Current Rent:   $xxx.00 /month    Final Lease Expiration: xx/xx/xx

2. Payment to Owner.  Everest will pay to Owner the sum of xxxxx Thousand and No/100 Dollars ($xx,000.00) per year until the expiration of the Current Lease.  Owner will keep all rents generated by the Current Lease until expiration. Additionally, commencing at the expiration of the Current Lease, Everest shall thereafter pay to Owner ongoing payments equal to Fifty Percent (50%) of the rental revenues received by Everest from any lessee(s) of the Property.

 3. Easement. In exchange for the consideration above, Everest will be granted an easement to the property. The easement area shall be the portion of the Property currently leased for wireless telecom use, and shall include access and utility easements thereto. 


There are a few concerns that landowners should have about this offer. First, a landowner who receives this offer should clarify with Everest whether they intend to take over the ownership of the tower at expiration, whether they plan to sell the lease back to the tower company, or whether they expect to renegotiate the lease with the tower company and take 50% of the rent for doing so.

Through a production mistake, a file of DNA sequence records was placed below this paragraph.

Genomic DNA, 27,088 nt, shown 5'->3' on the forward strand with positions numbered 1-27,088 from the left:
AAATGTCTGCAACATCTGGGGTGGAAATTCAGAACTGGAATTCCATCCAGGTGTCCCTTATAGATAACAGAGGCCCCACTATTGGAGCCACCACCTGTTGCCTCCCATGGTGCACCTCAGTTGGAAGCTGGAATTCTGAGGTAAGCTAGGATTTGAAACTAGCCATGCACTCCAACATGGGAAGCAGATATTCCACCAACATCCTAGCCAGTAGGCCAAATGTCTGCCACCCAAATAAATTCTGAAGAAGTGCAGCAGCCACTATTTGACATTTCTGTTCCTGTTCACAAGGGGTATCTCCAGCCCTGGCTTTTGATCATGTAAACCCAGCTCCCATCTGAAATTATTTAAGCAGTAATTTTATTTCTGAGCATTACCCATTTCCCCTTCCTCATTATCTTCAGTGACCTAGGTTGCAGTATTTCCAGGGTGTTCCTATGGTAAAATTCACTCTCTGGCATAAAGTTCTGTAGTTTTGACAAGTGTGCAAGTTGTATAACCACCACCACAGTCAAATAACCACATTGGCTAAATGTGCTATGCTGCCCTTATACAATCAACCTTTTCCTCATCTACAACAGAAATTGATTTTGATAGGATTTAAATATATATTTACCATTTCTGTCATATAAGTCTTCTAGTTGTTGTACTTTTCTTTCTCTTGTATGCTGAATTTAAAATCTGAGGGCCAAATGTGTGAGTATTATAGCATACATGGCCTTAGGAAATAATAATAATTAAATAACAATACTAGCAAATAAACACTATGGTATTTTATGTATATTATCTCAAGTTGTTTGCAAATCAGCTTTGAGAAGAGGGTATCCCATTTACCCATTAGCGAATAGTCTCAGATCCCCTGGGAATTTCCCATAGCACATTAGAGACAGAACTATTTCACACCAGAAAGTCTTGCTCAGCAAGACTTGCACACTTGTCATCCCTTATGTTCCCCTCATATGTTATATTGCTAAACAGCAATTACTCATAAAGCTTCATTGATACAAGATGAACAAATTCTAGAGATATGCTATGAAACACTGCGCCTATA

In the first scenario, these types of offers can be attractive to landowners. Our clients who previously sold to Tristar were generally better off for doing so.

In the second scenario, we believe the landowner is better off just selling or renegotiating the lease with the tower company. Otherwise, at expiration, if Everest sells the lease to the tower company, the tower company could just decide to offer below market lease terms and the landowner would get the very short end of the deal.

In the third scenario, we also believe that the landowner is better served by selling to the tower company or renegotiating the lease with the tower company. Unless the “buyout” amount exceeds the present value of 50% of future rent from the extended tower lease, the landowner would be better off just keeping the lease and negotiating its own extension or sale with the tower company.

Accordingly, if you receive an offer from Everest, we recommend confirming with them whether they intend to take over the tower at expiration. If not, we suggest asking Everest about their explicit intentions with the lease. In either of the latter two scenarios, we recommend contacting us so that we can help you determine the value of the lease and explain fully all of your options – not just those presented by Everest.